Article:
The ages of the patients range from those a few months old to those above 90. 

Watch this interview for how Mumbai and Delhi are dealing with the pandemic: 

Deaths among the young make things fuzzier, as those the government believes are high-risk might not be the only ones. This would mean we need to expand testing further. 

No clear answers

Instead of ramping up testing, as experts have advised, Mumbai officials have decided they simply cannot afford to test all the patients, and only those with symptoms will now be tested, even though evidence is clear: Around 80% of COVID-19 patients have either mild symptoms or remain asymptomatic, and can infect many others.  

In keeping with the experience around the world, 87% of patients who have succumbed to COVID-19 so far in Mumbai have had comorbidities and 7-8% have had age-related risk factors, according to data released by the city’s civic officials on April 13, 2020. The remaining have been healthy, young people.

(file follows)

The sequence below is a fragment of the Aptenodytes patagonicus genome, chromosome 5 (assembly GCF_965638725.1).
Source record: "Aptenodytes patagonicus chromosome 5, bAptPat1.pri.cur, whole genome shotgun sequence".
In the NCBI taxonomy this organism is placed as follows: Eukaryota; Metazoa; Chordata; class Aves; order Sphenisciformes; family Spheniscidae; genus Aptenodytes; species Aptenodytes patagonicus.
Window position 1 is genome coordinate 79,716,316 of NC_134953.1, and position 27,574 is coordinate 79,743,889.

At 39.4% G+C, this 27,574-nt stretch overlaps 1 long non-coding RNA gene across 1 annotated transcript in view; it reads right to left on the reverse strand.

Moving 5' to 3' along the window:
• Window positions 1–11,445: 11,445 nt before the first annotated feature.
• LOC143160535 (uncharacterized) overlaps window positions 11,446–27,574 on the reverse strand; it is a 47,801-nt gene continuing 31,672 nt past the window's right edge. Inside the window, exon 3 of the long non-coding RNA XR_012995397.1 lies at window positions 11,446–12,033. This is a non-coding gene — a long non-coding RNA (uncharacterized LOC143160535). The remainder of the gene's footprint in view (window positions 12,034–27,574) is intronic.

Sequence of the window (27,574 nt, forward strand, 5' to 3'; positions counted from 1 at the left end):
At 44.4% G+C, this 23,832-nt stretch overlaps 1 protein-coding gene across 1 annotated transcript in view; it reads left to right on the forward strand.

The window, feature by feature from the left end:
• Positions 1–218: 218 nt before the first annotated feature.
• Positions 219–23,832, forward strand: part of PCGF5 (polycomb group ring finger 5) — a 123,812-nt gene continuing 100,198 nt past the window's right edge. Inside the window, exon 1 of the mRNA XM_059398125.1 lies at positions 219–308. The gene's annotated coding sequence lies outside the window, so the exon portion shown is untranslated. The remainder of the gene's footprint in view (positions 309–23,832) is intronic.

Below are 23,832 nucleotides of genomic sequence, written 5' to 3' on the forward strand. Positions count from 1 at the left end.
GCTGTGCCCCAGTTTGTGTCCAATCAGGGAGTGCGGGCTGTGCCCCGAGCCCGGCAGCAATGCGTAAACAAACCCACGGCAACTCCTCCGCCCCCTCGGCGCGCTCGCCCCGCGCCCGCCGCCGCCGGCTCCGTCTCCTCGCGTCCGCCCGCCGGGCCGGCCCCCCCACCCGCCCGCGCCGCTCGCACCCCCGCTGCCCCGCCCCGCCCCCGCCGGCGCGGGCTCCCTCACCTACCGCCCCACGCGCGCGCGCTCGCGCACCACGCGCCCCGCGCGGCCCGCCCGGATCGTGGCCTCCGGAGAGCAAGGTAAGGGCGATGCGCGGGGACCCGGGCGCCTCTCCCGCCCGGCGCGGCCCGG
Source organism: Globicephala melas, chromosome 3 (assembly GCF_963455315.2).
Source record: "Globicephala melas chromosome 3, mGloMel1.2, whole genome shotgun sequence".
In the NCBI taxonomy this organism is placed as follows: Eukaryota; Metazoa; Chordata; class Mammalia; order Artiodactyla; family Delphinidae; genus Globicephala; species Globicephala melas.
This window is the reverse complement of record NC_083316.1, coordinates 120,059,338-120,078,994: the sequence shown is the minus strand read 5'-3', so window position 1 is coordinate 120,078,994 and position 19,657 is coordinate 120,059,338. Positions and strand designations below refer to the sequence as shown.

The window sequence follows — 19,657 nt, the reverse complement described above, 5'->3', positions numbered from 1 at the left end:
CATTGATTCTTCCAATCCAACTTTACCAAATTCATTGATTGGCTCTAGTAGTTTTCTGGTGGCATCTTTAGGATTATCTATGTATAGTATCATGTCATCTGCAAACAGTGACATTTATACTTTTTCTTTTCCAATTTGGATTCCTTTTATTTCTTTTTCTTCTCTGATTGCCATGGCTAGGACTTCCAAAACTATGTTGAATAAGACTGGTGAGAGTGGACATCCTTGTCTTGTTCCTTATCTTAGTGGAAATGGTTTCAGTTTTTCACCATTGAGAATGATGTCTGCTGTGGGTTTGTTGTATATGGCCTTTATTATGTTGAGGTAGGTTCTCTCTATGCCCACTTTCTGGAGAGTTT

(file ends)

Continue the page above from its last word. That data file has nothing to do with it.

Only ramping up testing significantly, as recommended repeatedly by the World Health Organization (WHO), will give us an idea of the number of young people affected with COVID-19 in a community.

“Should it draw the attention of policy makers, yes it should, because it [younger patients] was information that was not there previously,” said Srivastava. “It is important for all this information to come your way before you can say, look, this is what we have learnt from this experience.” 

Why are healthy individuals, who are otherwise not at risk for COVID-19, dying? 

“When you have got somebody who has succumbed on the first day of the infection as against somebody who has succumbed on the eighth or the ninth day of the infection, you probably have to look at not just at the virus, social distancing [physical distancing] or comorbidity--you have to look at what are the immune parameters of these patients,” said Srivastava. 

To understand why the young are succumbing to the virus, it is important to investigate what the trigger to their immune system was that caused the cases to turn critical, he said.